February 08, 2016 0 COMMENTS

by Rodney L. Bean

Both houses of West Virginia’s legislature have passed a bill that would make West Virginia the nation’s 26th right-to-work state. The bill arrived at Governor Earl Ray Tomblin’s desk on Monday, February 8, and now awaits his signature or veto.  Flag of West Virginia, USA.

After a February 4 debate that lasted almost five hours, the House of Delegates voted 54-46 in favor of the bill, which bears the title “West Virginia Workplace Freedom Act.” The Senate had passed the measure by a 17-16 vote on January 21. Leaders of the Republican legislative majority have identified the bill as a priority for this session and introduced it on the opening day of the term.

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Wisconsin becomes latest right-to-work state

March 09, 2015 0 COMMENTS

On March 9, a signature by Governor Scott Walker made Wisconsin the 25th state to pass right-to-work legislation. The new law means private-sector workers who don’t join a union won’t have to pay what is known as “fair share” payments assessed on workers who are deemed to benefit from union contracts despite their nonunion status.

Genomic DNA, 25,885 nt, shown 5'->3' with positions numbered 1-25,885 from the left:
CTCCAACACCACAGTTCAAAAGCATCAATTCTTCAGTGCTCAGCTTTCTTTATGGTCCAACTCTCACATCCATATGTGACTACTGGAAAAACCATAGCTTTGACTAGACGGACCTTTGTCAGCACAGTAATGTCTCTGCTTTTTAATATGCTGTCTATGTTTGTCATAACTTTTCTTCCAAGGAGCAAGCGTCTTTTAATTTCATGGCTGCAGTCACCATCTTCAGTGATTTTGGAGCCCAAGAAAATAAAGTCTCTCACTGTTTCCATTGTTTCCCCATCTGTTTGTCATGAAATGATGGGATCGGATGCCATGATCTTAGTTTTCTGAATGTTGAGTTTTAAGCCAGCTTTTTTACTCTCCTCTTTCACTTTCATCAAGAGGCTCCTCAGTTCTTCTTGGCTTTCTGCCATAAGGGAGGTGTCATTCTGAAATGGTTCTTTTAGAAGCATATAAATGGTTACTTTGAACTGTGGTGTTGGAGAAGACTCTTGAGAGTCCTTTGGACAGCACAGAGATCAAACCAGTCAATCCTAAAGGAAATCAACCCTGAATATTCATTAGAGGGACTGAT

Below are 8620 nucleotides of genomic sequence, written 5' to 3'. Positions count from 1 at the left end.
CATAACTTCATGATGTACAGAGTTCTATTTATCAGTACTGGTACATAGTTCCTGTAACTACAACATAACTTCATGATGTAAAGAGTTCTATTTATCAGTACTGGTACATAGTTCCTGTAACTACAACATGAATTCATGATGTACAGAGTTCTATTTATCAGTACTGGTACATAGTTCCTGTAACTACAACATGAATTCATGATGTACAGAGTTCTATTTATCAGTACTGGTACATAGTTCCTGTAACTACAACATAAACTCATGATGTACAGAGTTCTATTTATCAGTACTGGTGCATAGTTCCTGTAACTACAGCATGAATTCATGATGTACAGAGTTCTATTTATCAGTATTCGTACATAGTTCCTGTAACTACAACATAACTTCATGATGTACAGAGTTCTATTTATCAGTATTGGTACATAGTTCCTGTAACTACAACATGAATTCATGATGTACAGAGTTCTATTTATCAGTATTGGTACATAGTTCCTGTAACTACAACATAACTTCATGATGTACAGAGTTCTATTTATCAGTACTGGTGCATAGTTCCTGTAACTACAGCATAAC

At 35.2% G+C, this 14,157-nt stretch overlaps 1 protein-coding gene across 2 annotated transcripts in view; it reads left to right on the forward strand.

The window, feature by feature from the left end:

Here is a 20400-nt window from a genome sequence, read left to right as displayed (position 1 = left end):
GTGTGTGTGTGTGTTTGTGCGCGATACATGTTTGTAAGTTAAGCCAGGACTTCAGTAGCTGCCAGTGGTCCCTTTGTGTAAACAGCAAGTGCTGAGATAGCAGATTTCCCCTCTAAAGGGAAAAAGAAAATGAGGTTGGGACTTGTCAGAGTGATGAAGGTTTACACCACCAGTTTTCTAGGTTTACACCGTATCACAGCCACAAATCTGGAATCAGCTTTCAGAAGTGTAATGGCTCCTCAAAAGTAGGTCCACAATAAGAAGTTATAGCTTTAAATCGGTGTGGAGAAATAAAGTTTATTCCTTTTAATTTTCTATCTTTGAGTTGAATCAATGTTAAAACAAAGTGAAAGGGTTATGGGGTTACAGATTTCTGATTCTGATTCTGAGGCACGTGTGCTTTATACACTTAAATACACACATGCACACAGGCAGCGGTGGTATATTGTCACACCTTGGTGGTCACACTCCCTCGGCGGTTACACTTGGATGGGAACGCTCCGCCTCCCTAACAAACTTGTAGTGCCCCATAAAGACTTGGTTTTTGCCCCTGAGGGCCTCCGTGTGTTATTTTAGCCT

The bill represents another blow to organized labor in Wisconsin. Soon after taking office in 2011, Walker spearheaded a drive that cut collective bargaining rights for public-sector unions. That effort sparked huge protests and a recall campaign against him. The measure stood, and he survived the effort to remove him from office. In his 2014 reelection campaign, Walker downplayed right-to-work efforts, but when the bill passed, he promised to sign it.

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Right-to-work bill on the march in Wisconsin